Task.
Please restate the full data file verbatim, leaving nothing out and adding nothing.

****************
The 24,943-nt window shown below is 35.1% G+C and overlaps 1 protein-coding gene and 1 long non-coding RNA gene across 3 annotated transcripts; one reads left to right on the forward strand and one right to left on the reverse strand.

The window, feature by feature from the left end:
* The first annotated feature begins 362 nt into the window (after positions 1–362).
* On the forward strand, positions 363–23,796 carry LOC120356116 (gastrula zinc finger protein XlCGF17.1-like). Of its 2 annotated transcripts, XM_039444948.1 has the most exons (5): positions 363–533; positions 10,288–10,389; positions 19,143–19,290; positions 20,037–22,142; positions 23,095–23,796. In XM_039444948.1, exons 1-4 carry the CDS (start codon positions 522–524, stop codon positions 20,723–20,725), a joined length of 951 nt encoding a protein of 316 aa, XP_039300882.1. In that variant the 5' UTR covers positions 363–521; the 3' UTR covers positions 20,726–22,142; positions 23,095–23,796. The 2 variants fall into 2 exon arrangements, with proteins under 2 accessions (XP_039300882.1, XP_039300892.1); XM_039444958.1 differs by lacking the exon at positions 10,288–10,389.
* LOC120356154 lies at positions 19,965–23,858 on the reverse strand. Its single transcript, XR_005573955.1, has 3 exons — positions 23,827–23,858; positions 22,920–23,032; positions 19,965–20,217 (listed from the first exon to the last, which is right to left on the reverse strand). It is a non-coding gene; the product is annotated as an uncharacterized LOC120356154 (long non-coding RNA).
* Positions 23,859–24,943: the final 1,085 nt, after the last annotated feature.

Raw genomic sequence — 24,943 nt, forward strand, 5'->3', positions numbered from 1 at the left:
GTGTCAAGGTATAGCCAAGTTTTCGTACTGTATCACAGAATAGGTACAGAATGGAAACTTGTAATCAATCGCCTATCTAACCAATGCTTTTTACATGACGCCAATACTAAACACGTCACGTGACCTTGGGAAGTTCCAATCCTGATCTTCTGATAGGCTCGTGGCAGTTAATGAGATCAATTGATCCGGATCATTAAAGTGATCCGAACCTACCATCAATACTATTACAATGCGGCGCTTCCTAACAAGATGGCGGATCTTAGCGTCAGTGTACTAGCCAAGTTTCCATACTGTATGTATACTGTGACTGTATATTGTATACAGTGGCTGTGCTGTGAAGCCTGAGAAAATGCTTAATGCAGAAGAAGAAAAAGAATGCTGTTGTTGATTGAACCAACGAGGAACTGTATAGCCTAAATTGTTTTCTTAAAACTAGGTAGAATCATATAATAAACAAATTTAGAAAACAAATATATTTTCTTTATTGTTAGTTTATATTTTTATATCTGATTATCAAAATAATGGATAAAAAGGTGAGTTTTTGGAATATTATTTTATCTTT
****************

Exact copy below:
The 24,943-nt window shown below is 35.1% G+C and overlaps 1 protein-coding gene and 1 long non-coding RNA gene across 3 annotated transcripts; one reads left to right on the forward strand and one right to left on the reverse strand.

The window, feature by feature from the left end:
* The first annotated feature begins 362 nt into the window (after positions 1–362).
* On the forward strand, positions 363–23,796 carry LOC120356116 (gastrula zinc finger protein XlCGF17.1-like). Of its 2 annotated transcripts, XM_039444948.1 has the most exons (5): positions 363–533; positions 10,288–10,389; positions 19,143–19,290; positions 20,037–22,142; positions 23,095–23,796. In XM_039444948.1, exons 1-4 carry the CDS (start codon positions 522–524, stop codon positions 20,723–20,725), a joined length of 951 nt encoding a protein of 316 aa, XP_039300882.1. In that variant the 5' UTR covers positions 363–521; the 3' UTR covers positions 20,726–22,142; positions 23,095–23,796. The 2 variants fall into 2 exon arrangements, with proteins under 2 accessions (XP_039300882.1, XP_039300892.1); XM_039444958.1 differs by lacking the exon at positions 10,288–10,389.
* LOC120356154 lies at positions 19,965–23,858 on the reverse strand. Its single transcript, XR_005573955.1, has 3 exons — positions 23,827–23,858; positions 22,920–23,032; positions 19,965–20,217 (listed from the first exon to the last, which is right to left on the reverse strand). It is a non-coding gene; the product is annotated as an uncharacterized LOC120356154 (long non-coding RNA).
* Positions 23,859–24,943: the final 1,085 nt, after the last annotated feature.

Raw genomic sequence — 24,943 nt, forward strand, 5'->3', positions numbered from 1 at the left:
GTGTCAAGGTATAGCCAAGTTTTCGTACTGTATCACAGAATAGGTACAGAATGGAAACTTGTAATCAATCGCCTATCTAACCAATGCTTTTTACATGACGCCAATACTAAACACGTCACGTGACCTTGGGAAGTTCCAATCCTGATCTTCTGATAGGCTCGTGGCAGTTAATGAGATCAATTGATCCGGATCATTAAAGTGATCCGAACCTACCATCAATACTATTACAATGCGGCGCTTCCTAACAAGATGGCGGATCTTAGCGTCAGTGTACTAGCCAAGTTTCCATACTGTATGTATACTGTGACTGTATATTGTATACAGTGGCTGTGCTGTGAAGCCTGAGAAAATGCTTAATGCAGAAGAAGAAAAAGAATGCTGTTGTTGATTGAACCAACGAGGAACTGTATAGCCTAAATTGTTTTCTTAAAACTAGGTAGAATCATATAATAAACAAATTTAGAAAACAAATATATTTTCTTTATTGTTAGTTTATATTTTTATATCTGATTATCAAAATAATGGATAAAAAGGTGAGTTTTTGGAATATTATTTTATCTTT